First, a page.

Modifiable Risk Factors for Cancer in Métis in Ontario
Commercial tobacco use, exposure to second-hand smoke, alcohol consumption, excess body weight, poor diet and physical inactivity are modifiable risk factors associated with a number of different cancers. A higher proportion of Métis people in Ontario smoked cigarettes than their non-Aboriginal counterparts. More Métis adults also exceeded cancer prevention guidelines for drinking alcohol (fewer than 2 drinks each day for males and less than 1 per day for females), especially Métis males. Most adult Ontarians, Métis and non-Aboriginal, consumed less than the recommended 5 daily servings of non-starchy vegetables and fruit. A high prevalence of obesity existed among Métis adults, and many were not getting enough physical activity. In general, Métis people with lower income and education had a higher prevalence of these modifiable risk factors than those with higher income and education. Very little variation was observed by region of the province (northern vs. southern Ontario). A significantly higher percentage of Métis people in Ontario lived in food insecure households than non-Aboriginal Ontarians.
These findings have strong implications for greater risk and burden of cancer among Métis people of Ontario compared to the general population. As with the general population, Métis people living in more socio-economically disadvantaged conditions are more likely to experience higher rates of modifiable risk factors, and they will be more adversely affected by the future burden of cancer.
More information on cancer risk among Métis people of Ontario is available in Cancer in the Métis People of Ontario: Risk Factors and Screening Behaviours, a recently published report collaboratively developed by the Métis Nation of Ontario and Cancer Care Ontario.
Who are the Métis Peoples of Ontario?
Métis are one of 3 groups recognized by Canada’s Constitution Act of 1982 as “the Aboriginal peoples of Canada,” who are explicitly defined as “the Indian [now referred to as “First Nations”], Inuit, and Métis peoples.”
The genesis of the Métis culture and nation dates back to the 1600s when early European settlers first came into contact with local First Nations communities. Early unions between these predominantly male fur-trading European settlers and local First Nations women led to the emergence of a new and highly distinctive Aboriginal people with a unique identity and consciousness. Distinct Métis settlements began to appear throughout what was then called “the Northwest.” They subsequently spread throughout what is now defined as Ontario, as Métis settlements sprung up along the rivers and watersheds surrounding the Great Lakes and in the northwest of the province. Historical Métis communities were closely connected through the highly mobile fur trade network, seasonal rounds, extensive kinship connections, and a collective identity characterized by a common culture, language and unique way of life that was influenced by a complex blend of traditions from both sides of the Atlantic. The strong family connections and the unique Métis way of life that characterized these original Métis settlements form the foundation of the Métis nation we know today and remain strongly evident in contemporary Métis life.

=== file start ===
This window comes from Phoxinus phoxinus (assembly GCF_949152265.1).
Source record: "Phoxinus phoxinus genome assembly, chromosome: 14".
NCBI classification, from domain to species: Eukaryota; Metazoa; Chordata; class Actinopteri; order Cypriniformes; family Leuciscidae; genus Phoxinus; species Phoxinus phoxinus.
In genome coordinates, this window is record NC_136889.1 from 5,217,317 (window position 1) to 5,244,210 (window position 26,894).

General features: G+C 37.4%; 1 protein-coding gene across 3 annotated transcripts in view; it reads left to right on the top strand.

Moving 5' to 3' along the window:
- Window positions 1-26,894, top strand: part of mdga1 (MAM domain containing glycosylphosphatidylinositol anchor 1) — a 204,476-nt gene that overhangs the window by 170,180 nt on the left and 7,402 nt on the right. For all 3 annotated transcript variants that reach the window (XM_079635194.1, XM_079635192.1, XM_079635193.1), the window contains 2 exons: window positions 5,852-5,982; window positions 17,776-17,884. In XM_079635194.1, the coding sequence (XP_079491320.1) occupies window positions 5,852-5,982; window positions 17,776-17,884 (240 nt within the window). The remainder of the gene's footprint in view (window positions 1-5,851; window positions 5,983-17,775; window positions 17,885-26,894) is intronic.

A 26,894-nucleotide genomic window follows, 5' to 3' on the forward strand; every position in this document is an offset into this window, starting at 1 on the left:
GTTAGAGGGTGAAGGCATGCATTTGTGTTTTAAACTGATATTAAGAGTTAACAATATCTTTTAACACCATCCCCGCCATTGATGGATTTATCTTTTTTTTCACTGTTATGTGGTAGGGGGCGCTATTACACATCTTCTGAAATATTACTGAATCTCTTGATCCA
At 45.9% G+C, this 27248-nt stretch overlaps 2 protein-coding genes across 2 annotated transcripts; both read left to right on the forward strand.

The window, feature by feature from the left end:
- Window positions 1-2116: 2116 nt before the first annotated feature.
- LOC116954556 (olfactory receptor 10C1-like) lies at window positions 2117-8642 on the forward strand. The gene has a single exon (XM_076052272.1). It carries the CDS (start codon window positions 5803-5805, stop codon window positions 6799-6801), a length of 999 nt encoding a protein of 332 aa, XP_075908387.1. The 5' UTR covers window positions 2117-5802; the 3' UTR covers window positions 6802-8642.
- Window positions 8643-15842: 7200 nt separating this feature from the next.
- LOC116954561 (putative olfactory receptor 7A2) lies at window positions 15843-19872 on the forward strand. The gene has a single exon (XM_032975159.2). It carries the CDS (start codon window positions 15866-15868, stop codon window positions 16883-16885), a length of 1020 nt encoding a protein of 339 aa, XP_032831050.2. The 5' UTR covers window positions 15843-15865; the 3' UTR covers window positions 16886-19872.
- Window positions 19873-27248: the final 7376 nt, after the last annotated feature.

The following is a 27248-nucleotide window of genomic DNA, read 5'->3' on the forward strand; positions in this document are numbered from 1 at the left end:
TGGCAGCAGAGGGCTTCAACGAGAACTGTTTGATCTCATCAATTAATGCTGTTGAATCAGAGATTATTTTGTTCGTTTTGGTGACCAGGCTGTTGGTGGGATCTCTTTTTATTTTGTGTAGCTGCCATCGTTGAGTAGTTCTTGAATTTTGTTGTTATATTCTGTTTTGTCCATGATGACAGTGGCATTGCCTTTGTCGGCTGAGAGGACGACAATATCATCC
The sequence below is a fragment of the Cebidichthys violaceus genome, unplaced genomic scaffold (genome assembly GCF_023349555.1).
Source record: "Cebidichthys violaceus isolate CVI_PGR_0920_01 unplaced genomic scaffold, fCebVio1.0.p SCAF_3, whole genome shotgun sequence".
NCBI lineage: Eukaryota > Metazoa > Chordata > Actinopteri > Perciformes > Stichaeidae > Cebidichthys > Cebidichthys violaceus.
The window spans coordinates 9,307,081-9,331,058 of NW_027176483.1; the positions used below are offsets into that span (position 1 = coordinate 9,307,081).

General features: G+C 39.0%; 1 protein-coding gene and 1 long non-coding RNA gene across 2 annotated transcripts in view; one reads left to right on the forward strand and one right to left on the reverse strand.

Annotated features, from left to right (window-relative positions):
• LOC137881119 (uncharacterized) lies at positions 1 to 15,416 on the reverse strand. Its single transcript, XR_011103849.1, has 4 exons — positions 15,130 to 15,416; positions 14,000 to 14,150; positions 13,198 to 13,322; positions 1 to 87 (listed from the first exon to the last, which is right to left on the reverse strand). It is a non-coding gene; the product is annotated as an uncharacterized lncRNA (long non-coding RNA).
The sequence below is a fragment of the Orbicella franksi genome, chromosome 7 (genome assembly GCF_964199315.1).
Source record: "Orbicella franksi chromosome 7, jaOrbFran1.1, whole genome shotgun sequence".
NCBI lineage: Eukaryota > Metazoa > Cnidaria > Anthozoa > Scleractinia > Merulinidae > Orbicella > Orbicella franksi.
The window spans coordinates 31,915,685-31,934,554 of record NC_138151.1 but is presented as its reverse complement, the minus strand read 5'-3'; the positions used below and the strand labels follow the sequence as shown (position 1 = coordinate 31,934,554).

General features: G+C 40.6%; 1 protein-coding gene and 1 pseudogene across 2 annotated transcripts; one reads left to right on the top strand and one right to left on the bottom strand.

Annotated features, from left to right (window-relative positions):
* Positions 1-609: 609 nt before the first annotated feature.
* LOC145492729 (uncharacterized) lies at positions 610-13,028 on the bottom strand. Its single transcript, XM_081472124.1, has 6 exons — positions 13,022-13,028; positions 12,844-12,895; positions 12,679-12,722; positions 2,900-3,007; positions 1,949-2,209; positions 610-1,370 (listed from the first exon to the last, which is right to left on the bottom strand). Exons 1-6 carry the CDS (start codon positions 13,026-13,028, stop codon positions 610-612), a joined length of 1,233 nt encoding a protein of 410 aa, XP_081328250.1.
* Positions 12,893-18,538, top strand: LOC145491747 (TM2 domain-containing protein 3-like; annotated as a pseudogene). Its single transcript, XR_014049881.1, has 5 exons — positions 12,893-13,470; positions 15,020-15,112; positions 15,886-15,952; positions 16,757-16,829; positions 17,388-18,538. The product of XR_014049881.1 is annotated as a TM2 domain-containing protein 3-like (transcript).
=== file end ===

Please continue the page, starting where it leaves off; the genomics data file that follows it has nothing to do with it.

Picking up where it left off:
The Métis population is one of the fastest growing populations in Canada, having nearly doubled in size from 2006 to 2016 . This rapid growth is largely due to people changing their reported identity to Métis between Census years — a phenomenon known as “ethnic mobility.” In 2016, Ontario had the largest number of Métis living in Canada with 120,585 people – 20.5% of all Métis. The Métis population of Ontario was relatively young, with an average age of 36.5 years . In 2006, nearly 70% of the Métis population in Canada lived in urban areas, less than the non-Aboriginal population (81%). However, Métis living in urban areas were twice as likely as to live in smaller urban centres with populations of less than 100,000 residents (41%) than were urban non-Aboriginal people (20%) .
What are modifiable risk factors?
Modifiable risk factors are behaviours and exposures that can lower or raise a person’s risk of cancer. They can, in theory, be changed.
The specific modifiable risk factors in this section include
- cigarette smoking
- second-hand smoke exposure
- alcohol consumption
- vegetable and fruit intake
- excess body weight (being overweight or obese)
- physical inactivity
- food security
What do the results show?
- Cigarette smoking was similar across the different regions of Ontario among Métis adults (40.5% in northern Ontario and 34.1% in southern Ontario). A higher prevalence of cigarette smoking was seen among Métis adults with lower levels of educational attainment (57% for people with less than secondary education vs. 29% for post-secondary graduates) and lower household incomes (58% for the lowest income quintile vs. 20% for the highest income quintile) (Figure 1).
- The percentage of Métis adults who smoked cigarettes showed a pattern of decline from 2007 to 2014, but this decrease was not significant (Figure 2).